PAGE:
Understanding the end result: Your cash balance
On a monthly basis, you want to understand how much cash you are forecasting to have at the end of the month, as well as how much runway you have remaining. The math is simple: (cash in – cash out) + previous month’s balance. If you’re not yet profitable, you will notice your cash balance continues to decrease. For profitable businesses, this number will increase.
As the months go by, filling in the “actual” numbers for your cash-in and cash-out items on your balance sheet gives you a glimpse of how your cash balance will change in the future. For example:
- Slow revenue growth may mean that cash-out is closer than anticipated. Perhaps you hold off on hiring that SDR and customer success rep to help extend runway.
- In a tight labor market, the cost of great talent may have been higher than you planned. Again, this will reduce the time you have until cash-out.
- A favorable scenario – perhaps revenue growth exceeded expectations and you want to know if you can hire the customer success rep 3 months sooner. How will this impact your cash?
Milestones are what define the progress your business is making. Proper milestone identification is a topic on its own. At a high level, it’s important to lay out your roadmap alongside your financial model.
Being able to see your milestones on the same page your budget allows you to ask some key questions:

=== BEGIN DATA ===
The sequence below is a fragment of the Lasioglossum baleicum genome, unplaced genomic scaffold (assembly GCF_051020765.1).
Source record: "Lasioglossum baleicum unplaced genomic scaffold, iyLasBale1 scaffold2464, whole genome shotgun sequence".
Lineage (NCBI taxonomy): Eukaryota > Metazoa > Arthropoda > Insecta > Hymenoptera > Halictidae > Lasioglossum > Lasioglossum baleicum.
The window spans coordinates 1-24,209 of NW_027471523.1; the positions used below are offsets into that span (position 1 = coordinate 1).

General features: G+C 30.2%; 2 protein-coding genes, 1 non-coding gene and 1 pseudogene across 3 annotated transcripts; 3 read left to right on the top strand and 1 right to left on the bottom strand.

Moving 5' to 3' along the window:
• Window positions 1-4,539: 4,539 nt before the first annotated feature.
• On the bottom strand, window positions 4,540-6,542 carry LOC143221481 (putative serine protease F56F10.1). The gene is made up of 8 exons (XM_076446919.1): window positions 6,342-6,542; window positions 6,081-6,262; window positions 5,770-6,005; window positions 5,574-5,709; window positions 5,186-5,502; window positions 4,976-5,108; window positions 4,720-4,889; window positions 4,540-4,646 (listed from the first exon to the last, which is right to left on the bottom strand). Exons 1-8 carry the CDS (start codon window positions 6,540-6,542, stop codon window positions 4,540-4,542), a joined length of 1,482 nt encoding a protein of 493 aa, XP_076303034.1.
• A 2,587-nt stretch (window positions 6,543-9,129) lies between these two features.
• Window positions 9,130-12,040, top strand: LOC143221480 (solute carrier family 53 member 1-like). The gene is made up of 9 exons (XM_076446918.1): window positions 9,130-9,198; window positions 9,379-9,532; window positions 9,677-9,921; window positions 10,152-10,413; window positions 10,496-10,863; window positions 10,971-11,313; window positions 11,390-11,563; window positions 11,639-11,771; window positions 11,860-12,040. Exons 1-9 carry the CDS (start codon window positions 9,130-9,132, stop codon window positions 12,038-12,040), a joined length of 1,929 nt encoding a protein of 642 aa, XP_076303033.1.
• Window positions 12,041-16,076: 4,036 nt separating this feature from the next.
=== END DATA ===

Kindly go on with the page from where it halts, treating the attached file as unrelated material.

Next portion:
- Am I spending money on the right things, at the right time?
- Will I run out of money before achieving all my milestones?
- Do I have extra time to achieve milestones if things take longer than expected?
This also helps both you & investors understand how spending ties back to milestone attainment.
As your business grows, revenue tends to become more predictable. When that time comes, you can start to plan on longer time horizons, which increases the complexity of your modeling. Picture driving a bus, when going slow you don’t need to see too far ahead of you. But once you are traveling at 100km/h you need to see pretty far ahead. The same can be said with financial planning.
For a pre-seed company with little to no revenue, it’s almost impossible to predict where you will be in the next 24 months. Sure, it will look nice in the spreadsheet and give you some confidence, but will you be right? Unlikely. Will you need to make significant changes? Almost certainly.
Planning for the next 12-18 months is what most early-stage investors are looking for. Answer the question, “what gets us to a seed/series A round?” and then show that from a numbers perspective.
You don’t need multiple tabs, with tons of variables and complex calculations, and you certainly don’t need a discounted cash flow valuation.
In addition, you don’t need to plan 3-5 years out, not yet.
At the early stages of your business, all you need is a bulletproof understanding of where the cash is coming from, where it’s going, and how that translates into progress.